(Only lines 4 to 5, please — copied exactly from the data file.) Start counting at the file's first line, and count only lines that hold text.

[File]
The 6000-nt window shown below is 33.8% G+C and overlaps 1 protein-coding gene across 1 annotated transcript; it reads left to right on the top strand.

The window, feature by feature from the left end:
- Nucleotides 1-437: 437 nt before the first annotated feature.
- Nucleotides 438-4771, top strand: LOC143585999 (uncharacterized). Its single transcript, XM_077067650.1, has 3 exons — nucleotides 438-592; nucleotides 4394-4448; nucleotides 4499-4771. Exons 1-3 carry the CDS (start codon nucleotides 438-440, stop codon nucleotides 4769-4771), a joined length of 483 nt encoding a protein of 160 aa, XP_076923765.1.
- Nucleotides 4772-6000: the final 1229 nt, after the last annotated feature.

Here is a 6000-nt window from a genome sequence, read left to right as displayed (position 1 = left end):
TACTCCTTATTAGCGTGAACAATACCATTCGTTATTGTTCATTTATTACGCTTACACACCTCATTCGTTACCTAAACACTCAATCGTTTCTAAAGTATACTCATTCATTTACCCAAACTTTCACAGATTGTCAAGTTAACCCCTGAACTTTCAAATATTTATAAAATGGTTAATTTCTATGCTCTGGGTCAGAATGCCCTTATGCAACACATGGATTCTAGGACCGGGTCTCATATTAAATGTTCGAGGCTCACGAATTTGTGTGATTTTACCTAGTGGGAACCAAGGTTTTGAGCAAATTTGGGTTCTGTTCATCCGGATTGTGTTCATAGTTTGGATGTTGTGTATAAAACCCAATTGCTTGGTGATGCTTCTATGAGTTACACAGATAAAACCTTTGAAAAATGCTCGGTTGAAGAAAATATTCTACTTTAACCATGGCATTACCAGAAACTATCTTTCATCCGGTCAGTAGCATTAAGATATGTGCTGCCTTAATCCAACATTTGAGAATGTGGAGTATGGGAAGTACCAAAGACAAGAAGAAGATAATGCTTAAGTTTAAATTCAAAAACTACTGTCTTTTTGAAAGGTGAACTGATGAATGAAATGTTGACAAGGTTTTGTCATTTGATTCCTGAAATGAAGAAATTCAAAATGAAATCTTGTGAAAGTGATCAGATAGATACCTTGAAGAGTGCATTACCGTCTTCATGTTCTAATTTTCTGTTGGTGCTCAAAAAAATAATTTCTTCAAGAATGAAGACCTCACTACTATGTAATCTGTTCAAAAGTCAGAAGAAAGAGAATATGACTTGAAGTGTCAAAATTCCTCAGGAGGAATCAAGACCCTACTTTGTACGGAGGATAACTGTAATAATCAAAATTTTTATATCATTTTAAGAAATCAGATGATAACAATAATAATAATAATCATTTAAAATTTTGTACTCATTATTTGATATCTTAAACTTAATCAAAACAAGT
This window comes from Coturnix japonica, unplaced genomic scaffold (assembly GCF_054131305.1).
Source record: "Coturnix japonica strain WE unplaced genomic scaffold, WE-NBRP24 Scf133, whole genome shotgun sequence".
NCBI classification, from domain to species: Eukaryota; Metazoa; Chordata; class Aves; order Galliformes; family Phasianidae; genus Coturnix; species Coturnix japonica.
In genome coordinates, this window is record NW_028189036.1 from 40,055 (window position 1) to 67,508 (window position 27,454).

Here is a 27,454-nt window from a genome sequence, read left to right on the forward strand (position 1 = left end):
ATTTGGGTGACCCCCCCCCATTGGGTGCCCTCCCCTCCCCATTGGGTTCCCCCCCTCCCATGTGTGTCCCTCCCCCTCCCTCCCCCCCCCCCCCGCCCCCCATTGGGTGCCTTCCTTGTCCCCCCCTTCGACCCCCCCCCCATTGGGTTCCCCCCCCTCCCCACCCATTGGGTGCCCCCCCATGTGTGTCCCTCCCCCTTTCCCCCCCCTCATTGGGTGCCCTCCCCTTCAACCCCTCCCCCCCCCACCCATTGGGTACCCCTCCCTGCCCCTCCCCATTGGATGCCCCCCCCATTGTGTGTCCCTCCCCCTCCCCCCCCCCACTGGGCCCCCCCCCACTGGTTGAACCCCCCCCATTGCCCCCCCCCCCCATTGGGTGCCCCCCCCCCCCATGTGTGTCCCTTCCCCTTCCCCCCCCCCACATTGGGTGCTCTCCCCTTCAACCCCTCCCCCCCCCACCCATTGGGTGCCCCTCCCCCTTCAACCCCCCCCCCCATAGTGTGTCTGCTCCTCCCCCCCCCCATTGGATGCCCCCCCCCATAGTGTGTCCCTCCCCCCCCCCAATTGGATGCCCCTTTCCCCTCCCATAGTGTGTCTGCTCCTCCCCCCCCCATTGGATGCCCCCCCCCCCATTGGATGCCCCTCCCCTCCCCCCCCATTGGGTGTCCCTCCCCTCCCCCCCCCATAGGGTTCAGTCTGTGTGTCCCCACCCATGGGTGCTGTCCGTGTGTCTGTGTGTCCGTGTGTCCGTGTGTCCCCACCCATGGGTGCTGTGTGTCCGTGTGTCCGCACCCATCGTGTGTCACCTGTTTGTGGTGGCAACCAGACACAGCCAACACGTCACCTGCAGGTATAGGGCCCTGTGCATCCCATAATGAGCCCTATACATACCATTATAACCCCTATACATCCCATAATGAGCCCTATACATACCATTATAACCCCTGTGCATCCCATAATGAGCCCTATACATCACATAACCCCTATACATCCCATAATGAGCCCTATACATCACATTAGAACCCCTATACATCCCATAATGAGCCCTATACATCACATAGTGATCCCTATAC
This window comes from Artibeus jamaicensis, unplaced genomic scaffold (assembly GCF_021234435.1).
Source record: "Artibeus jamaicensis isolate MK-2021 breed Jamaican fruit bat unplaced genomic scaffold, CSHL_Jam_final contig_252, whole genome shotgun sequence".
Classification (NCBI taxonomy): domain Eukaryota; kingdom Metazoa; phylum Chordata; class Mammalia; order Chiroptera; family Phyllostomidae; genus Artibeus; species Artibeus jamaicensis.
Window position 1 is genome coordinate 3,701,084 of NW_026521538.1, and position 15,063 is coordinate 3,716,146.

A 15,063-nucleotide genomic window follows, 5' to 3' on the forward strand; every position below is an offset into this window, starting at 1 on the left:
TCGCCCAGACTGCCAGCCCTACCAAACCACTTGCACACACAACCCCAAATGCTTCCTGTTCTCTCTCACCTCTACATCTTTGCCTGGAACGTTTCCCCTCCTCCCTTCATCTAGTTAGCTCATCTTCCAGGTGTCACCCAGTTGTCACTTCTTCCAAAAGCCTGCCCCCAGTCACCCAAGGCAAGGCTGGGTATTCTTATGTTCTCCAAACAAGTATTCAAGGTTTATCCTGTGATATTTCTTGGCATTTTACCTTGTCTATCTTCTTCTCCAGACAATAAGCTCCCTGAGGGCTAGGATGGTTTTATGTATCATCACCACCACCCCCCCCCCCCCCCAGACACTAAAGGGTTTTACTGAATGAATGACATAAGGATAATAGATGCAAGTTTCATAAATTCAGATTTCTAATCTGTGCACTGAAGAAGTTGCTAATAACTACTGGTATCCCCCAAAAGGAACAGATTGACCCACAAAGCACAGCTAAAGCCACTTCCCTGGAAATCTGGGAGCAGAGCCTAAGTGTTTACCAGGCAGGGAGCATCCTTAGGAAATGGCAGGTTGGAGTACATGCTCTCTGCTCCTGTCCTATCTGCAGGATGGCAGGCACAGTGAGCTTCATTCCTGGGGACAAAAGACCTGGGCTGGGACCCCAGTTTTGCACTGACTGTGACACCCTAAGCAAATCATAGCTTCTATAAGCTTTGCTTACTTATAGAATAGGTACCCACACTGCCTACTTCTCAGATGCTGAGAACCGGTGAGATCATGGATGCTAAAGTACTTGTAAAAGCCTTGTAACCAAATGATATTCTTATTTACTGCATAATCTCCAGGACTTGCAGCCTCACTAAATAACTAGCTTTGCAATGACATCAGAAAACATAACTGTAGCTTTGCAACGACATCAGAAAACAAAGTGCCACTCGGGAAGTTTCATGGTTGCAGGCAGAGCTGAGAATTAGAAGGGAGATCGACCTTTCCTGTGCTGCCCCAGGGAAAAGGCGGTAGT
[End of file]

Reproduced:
- Nucleotides 438-4771, top strand: LOC143585999 (uncharacterized). Its single transcript, XM_077067650.1, has 3 exons — nucleotides 438-592; nucleotides 4394-4448; nucleotides 4499-4771. Exons 1-3 carry the CDS (start codon nucleotides 438-440, stop codon nucleotides 4769-4771), a joined length of 483 nt encoding a protein of 160 aa, XP_076923765.1.
- Nucleotides 4772-6000: the final 1229 nt, after the last annotated feature.